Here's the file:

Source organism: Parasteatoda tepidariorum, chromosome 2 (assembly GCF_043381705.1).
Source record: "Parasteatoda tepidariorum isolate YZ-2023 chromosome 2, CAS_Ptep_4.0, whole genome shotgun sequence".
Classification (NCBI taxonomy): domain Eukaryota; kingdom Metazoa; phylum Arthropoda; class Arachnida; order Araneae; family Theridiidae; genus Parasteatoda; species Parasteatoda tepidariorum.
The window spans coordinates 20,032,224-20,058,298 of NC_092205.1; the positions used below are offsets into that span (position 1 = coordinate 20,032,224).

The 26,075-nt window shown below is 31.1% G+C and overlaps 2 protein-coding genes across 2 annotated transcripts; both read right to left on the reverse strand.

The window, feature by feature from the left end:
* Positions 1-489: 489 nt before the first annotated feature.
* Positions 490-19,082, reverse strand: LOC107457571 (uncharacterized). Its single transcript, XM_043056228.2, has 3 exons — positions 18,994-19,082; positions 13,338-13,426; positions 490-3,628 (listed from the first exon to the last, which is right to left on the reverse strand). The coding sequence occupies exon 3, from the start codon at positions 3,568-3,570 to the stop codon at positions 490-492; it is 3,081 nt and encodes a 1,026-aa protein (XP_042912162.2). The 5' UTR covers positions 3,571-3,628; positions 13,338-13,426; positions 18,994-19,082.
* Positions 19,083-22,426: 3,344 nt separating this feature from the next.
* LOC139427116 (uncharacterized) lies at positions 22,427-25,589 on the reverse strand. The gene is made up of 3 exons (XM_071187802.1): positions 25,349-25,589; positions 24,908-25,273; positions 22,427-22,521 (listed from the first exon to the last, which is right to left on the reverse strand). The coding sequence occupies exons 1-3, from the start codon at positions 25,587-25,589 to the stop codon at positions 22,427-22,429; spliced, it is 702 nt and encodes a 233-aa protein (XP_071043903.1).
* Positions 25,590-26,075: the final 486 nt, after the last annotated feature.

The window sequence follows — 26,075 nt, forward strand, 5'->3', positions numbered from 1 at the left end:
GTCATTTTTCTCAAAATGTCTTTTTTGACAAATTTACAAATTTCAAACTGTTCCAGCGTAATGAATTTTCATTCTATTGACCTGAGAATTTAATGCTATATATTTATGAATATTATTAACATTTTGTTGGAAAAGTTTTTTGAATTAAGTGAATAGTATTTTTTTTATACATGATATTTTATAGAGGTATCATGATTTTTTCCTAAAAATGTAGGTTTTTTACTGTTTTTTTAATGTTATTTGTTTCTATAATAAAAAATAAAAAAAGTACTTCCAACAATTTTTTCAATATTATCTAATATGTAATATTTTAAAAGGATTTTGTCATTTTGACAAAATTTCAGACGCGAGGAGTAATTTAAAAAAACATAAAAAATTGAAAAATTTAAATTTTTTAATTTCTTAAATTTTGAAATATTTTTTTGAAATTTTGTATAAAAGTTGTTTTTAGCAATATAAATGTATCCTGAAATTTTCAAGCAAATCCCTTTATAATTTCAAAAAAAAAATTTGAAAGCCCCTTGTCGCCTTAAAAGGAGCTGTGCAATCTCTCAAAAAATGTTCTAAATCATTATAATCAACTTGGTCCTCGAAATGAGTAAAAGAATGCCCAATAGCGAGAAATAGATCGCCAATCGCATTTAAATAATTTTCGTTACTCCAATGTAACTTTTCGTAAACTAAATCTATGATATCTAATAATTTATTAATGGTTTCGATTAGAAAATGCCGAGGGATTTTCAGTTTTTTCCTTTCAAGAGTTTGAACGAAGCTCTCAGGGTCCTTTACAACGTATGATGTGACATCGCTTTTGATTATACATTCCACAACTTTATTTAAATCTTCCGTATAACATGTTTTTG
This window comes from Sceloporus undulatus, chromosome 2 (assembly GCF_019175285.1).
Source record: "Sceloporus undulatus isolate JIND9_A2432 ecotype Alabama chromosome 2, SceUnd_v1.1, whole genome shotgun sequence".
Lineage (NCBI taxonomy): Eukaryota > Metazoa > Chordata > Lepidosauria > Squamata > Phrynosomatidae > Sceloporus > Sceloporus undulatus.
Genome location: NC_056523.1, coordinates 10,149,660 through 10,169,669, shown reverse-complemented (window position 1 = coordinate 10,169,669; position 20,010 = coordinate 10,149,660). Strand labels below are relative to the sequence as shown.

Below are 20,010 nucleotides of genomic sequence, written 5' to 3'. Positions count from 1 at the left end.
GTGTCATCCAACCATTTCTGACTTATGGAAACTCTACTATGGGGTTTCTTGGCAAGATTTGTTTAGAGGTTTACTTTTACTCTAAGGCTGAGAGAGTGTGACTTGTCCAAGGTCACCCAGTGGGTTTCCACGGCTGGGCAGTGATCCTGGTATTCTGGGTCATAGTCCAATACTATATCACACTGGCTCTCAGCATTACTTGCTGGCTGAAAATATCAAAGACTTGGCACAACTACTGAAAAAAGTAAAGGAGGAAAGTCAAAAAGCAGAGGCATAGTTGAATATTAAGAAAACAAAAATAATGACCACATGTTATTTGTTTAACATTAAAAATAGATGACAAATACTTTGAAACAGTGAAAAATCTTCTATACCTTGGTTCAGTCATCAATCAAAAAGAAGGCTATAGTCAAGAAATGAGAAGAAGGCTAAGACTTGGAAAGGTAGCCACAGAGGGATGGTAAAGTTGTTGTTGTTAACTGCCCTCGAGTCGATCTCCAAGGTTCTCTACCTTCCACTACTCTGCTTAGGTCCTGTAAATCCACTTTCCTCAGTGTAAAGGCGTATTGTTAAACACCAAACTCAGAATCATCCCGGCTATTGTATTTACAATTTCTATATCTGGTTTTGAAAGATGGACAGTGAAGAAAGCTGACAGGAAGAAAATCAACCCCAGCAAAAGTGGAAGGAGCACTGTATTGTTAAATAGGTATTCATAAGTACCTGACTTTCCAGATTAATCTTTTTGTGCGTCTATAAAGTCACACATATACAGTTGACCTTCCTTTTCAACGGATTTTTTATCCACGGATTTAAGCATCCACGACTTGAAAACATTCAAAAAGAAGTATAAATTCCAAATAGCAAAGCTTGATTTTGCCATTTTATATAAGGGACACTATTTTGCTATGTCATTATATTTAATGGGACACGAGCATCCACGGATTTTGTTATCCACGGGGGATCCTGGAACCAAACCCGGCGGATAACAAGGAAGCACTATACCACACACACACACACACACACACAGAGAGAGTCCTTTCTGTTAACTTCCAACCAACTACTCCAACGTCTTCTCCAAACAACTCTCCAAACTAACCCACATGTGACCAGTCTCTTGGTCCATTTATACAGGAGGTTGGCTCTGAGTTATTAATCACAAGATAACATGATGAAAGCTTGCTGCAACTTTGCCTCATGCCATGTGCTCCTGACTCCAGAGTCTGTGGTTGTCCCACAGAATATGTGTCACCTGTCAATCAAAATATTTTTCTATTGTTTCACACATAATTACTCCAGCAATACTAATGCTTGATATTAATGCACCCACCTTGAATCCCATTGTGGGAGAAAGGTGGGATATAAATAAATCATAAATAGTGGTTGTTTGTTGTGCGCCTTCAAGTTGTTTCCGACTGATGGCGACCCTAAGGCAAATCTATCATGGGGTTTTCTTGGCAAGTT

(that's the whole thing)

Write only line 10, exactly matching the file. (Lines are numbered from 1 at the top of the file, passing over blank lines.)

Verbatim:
* LOC139427116 (uncharacterized) lies at positions 22,427-25,589 on the reverse strand. The gene is made up of 3 exons (XM_071187802.1): positions 25,349-25,589; positions 24,908-25,273; positions 22,427-22,521 (listed from the first exon to the last, which is right to left on the reverse strand). The coding sequence occupies exons 1-3, from the start codon at positions 25,587-25,589 to the stop codon at positions 22,427-22,429; spliced, it is 702 nt and encodes a 233-aa protein (XP_071043903.1).